Miscue in ninth looms large in Tribe's loss in extras

Ramirez mishandles grounder, allowing tying run to score against Allen

Miscue in ninth looms large in Tribe's loss in extras

MINNEAPOLIS -- The Indians were two outs away from a critical win in their ongoing attempt to defy the odds and reach the postseason. Closer Cody Allen created the ground ball necessary for a ninth-inning escape, but Cleveland's troublesome defense sunk the club again.

Indians shortstop Jose Ramirez -- reliable throughout his second-half stint up the middle -- bobbled a grounder off the bat of Aaron Hicks in the ninth inning on Friday, allowing a game-tying run to score rather than punctuating a win with a double play. The Twins went on to win it in the 10th inning, when Trevor Plouffe delivered a walk-off single off Josh Tomlin to send the Tribe to a 5-4 defeat.

Indians manager Terry Francona defended Ramirez's defensive effort in the wake of a tough loss for the ballclub.

"He had a shot, but that would've been a heck of a play," Francona said. "At that point, we're either looking for a strikeout or a ball hit hard enough where we can turn a double play, because Hicks can really run. He hit a bullet and I think most shortstops probably don't get to it."

Considering where Cleveland is currently positioned in the standings, and the consistency with which the club has engaged in close games, such a play loomed large.

"Everything is magnified right now," Indians starter Trevor Bauer said. "All these losses, they sting."

The defeat ended Cleveland's modest three-game winning streak and knocked the Indians six games back of the Tigers in the race for the American League Central. With the Royals' loss to Detroit, the Indians remained 4 1/2 games back of Kansas City for a spot in the AL Wild Card Game. The A's currently hold the other Wild Card spot while the Mariners and Yankees are also in the mix for a Wild Card berth.

On this night, the Twins played spoilers.

"It's not exactly where we want to be," Plouffe said. "We'd rather be on their side. We're just trying to play good baseball and not give up. This is a time for a lot of guys to show they can play in games like this against good teams late in the season."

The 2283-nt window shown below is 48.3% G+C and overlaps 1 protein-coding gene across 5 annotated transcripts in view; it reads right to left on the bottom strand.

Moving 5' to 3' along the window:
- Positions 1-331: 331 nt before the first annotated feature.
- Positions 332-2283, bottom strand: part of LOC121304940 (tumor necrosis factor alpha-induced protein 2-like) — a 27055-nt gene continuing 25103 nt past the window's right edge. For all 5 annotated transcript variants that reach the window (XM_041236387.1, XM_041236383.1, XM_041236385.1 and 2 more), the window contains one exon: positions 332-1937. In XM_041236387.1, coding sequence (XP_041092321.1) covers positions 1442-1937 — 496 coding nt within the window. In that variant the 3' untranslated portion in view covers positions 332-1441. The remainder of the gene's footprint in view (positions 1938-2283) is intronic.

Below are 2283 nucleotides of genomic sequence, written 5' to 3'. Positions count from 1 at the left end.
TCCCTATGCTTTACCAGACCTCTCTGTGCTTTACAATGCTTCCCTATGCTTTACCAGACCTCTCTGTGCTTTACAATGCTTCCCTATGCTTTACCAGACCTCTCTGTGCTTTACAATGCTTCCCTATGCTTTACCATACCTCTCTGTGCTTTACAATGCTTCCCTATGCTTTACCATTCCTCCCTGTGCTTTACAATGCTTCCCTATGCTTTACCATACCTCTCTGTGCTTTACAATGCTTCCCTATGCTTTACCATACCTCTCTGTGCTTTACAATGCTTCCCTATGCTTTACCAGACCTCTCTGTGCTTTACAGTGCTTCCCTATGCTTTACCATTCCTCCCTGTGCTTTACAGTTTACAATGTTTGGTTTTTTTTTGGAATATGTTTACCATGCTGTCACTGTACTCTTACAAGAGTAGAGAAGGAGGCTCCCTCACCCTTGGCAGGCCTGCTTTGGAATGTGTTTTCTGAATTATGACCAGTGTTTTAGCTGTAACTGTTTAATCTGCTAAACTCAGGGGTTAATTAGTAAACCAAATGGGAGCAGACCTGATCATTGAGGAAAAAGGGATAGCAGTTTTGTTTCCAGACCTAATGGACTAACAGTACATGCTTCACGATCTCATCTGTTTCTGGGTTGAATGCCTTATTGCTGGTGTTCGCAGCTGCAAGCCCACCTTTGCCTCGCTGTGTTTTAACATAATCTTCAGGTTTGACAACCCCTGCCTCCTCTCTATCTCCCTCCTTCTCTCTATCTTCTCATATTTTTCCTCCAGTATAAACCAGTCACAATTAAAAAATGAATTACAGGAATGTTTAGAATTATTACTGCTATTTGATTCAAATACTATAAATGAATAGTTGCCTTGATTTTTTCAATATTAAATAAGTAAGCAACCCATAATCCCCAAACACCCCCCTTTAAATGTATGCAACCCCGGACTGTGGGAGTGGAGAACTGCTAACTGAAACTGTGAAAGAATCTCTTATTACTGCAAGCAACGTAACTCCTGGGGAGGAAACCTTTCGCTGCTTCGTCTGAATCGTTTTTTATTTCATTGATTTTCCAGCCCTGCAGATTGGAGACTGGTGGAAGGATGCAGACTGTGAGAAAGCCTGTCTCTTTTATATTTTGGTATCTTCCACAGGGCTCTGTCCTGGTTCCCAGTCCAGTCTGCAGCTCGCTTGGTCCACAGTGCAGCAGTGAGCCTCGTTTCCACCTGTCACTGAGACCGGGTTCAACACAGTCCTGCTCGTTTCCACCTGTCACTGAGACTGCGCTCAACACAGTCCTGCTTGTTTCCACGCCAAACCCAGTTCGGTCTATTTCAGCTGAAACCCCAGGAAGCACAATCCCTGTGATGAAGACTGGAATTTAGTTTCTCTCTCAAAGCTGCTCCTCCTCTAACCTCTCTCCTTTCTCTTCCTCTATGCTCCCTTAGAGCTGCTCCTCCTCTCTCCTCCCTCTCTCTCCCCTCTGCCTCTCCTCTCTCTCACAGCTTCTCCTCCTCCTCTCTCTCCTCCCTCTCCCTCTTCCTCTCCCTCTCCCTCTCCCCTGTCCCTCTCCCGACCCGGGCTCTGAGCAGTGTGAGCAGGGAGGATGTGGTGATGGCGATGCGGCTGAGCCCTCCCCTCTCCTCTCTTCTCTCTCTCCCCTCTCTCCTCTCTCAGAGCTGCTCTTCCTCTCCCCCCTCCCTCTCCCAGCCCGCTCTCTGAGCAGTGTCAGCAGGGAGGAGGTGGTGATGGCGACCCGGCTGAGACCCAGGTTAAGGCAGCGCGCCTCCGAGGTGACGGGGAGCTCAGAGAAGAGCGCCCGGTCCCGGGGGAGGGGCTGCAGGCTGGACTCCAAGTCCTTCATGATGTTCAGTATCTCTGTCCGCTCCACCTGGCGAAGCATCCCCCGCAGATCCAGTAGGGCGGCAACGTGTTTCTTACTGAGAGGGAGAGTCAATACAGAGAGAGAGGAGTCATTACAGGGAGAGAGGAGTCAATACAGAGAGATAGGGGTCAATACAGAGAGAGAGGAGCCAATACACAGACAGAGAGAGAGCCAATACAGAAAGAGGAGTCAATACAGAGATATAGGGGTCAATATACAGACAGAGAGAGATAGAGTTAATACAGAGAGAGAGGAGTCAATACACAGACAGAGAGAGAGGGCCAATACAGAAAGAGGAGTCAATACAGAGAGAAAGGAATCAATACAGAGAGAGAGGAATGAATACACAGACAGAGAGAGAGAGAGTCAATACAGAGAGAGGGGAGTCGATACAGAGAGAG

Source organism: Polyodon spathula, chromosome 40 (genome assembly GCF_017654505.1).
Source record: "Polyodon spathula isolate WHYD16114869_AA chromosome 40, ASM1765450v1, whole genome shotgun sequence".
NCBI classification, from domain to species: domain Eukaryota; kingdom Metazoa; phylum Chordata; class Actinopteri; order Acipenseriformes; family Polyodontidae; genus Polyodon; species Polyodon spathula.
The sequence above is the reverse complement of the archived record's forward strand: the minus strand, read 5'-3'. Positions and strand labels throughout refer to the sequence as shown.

The Indians' offense did enough against Twins righty Phil Hughes to put the Tribe in a position to seal a win in the ninth inning.

David Murphy, Lonnie Chisenhall and Mike Aviles came through with consecutive two-out hits off Hughes in the fourth inning to push the Indians to a 2-1 lead. In the sixth, Michael Brantley lifted a first-pitch fastball from Hughes deep to right field for a leadoff home run. The blast gave Cleveland a 3-2 lead and marked the 20th shot of the season for the Tribe's left fielder.

Only three American League hitters -- Jacoby Ellsbury (2011), Roberto Alomar (2001) and Darin Erstad (2000) -- have ended a season batting .320 or better with at least 20 homers, 20 stolen bases, 40 doubles and 95 RBIs. If Brantley can keep his bating average over .320 for the remainder of the season, he would join that impressive list.

"He's pretty special and he continues to be," Francona said of Brantley. "Whether he's in the batter's box, on the bases or in left field, and he has something to say about the outcome of a game, we feel pretty good about it."

In the seventh, catcher Roberto Perez doubled to right field and advanced to third base on an error, paving the way for a sacrifice fly off the bat of Michael Bourn that put the Indians ahead, 4-2. Hughes was on the hook for all four runs in his seven innings of work for Minnesota.

Bauer wound up with a no-decision for the Indians after being charged with three runs in six-plus innings. The right-hander allowed a pair of solo homers -- Oswaldo Arcia and Kennys Vargas launched a solo homer each in the third and fourth inning, respectively -- and ended the evening with six strikeouts against no walks for the Tribe.

Following Bauer's exit in the seventh, during which he allowed back-to-back singles to open the frame, lefty reliever Marc Rzepczynski yielded a run-scoring single to Arcia to add another run on the starter's line. Cleveland cycled through five relievers to bridge the gap to the ninth inning, when Allen took over and quickly found himself in a one-out jam with runners on the corners.

Hicks then sent a sharply-hit grounder up the middle, where Ramirez hustled to his left, but had the ball skip off his glove for an ill-timed blunder. The young shortstop recovered in time to flip the ball to second baseman Mike Aviles for a forceout at second, but pinch-runner Eduardo Nunez scored from third to pull the game into a 4-4 deadlock.

"[Ramirez] got to it and he actually had the presence of mind to stay with it and get a force," Francona said. "It would've been a really good play."

With one out and the bases loaded in the 10th inning, Plouffe finished the comeback for the Twins.

The hill just became more steep for the Tribe.

"I don't think anybody is quitting," Francona said. "We have to show up and play every game like it's our last, and we do. Nobody's going to quit."

Jordan Bastian is a reporter for MLB.com. Read his blog, Major League Bastian, and follow him on Twitter @MLBastian. This story was not subject to the approval of Major League Baseball or its clubs.